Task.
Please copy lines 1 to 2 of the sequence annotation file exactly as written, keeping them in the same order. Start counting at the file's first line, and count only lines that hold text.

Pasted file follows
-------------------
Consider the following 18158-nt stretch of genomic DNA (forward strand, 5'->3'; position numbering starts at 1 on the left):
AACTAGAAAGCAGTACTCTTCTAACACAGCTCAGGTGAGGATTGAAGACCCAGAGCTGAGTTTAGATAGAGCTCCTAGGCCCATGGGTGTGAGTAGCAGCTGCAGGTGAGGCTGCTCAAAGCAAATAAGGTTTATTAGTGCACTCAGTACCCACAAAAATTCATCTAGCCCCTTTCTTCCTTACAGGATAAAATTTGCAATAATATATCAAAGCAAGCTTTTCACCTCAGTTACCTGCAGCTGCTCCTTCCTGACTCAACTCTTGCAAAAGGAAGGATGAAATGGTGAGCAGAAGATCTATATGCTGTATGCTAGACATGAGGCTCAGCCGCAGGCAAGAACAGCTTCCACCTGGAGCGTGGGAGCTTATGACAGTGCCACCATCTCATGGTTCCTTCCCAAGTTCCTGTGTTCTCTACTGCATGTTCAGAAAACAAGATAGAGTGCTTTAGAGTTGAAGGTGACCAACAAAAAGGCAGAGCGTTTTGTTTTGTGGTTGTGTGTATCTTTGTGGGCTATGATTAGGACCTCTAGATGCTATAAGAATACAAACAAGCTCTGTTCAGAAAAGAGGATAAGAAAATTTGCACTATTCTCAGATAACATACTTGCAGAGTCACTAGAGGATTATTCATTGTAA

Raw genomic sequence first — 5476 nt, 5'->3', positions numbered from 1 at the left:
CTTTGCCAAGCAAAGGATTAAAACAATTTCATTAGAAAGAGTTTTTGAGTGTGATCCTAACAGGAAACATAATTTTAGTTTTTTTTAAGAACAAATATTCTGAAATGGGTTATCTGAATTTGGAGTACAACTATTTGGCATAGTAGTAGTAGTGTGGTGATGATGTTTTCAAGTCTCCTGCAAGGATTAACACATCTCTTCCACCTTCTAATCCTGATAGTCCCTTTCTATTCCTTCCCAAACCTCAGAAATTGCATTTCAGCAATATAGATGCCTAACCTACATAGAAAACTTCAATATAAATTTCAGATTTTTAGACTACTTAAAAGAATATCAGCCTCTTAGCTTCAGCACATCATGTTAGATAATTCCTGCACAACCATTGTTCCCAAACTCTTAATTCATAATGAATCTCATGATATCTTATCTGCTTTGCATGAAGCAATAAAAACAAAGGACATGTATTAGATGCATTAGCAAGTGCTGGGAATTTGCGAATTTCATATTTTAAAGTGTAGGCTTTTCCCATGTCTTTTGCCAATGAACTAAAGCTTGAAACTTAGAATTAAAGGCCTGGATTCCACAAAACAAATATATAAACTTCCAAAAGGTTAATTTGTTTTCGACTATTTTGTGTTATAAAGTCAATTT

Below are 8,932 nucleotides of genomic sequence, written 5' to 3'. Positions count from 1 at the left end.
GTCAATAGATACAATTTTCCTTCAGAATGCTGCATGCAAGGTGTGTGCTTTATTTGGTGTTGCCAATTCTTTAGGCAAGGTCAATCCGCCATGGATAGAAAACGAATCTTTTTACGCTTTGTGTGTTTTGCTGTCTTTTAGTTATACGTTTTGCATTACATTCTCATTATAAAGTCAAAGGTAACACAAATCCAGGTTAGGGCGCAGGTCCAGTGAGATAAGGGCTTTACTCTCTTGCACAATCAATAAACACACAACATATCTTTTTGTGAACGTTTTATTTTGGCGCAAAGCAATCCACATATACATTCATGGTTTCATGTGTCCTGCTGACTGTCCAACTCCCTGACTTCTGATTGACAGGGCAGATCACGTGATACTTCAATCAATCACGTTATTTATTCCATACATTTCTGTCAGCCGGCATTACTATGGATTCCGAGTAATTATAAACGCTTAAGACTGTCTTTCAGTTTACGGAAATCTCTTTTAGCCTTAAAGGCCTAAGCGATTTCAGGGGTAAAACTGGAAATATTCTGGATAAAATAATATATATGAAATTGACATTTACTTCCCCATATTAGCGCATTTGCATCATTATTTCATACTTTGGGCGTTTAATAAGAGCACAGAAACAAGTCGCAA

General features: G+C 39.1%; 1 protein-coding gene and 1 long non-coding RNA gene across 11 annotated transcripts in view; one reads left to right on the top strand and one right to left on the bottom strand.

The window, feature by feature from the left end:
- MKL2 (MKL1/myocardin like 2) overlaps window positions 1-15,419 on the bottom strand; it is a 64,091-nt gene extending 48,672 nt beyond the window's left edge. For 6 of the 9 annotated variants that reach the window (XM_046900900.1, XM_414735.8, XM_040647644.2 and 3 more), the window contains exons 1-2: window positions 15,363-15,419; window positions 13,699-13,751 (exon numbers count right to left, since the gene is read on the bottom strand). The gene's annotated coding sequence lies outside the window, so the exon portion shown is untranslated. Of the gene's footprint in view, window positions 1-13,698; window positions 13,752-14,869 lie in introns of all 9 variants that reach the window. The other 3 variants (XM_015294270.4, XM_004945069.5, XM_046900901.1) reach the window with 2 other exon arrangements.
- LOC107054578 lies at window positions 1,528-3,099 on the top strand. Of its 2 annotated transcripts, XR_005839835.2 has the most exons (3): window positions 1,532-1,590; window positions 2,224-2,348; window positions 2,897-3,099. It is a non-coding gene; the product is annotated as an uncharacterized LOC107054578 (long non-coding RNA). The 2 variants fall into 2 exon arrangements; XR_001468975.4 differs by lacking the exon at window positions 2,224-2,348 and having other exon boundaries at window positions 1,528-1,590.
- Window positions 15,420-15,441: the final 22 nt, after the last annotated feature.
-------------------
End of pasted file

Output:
Consider the following 18158-nt stretch of genomic DNA (forward strand, 5'->3'; position numbering starts at 1 on the left):
AACTAGAAAGCAGTACTCTTCTAACACAGCTCAGGTGAGGATTGAAGACCCAGAGCTGAGTTTAGATAGAGCTCCTAGGCCCATGGGTGTGAGTAGCAGCTGCAGGTGAGGCTGCTCAAAGCAAATAAGGTTTATTAGTGCACTCAGTACCCACAAAAATTCATCTAGCCCCTTTCTTCCTTACAGGATAAAATTTGCAATAATATATCAAAGCAAGCTTTTCACCTCAGTTACCTGCAGCTGCTCCTTCCTGACTCAACTCTTGCAAAAGGAAGGATGAAATGGTGAGCAGAAGATCTATATGCTGTATGCTAGACATGAGGCTCAGCCGCAGGCAAGAACAGCTTCCACCTGGAGCGTGGGAGCTTATGACAGTGCCACCATCTCATGGTTCCTTCCCAAGTTCCTGTGTTCTCTACTGCATGTTCAGAAAACAAGATAGAGTGCTTTAGAGTTGAAGGTGACCAACAAAAAGGCAGAGCGTTTTGTTTTGTGGTTGTGTGTATCTTTGTGGGCTATGATTAGGACCTCTAGATGCTATAAGAATACAAACAAGCTCTGTTCAGAAAAGAGGATAAGAAAATTTGCACTATTCTCAGATAACATACTTGCAGAGTCACTAGAGGATTATTCATTGTAA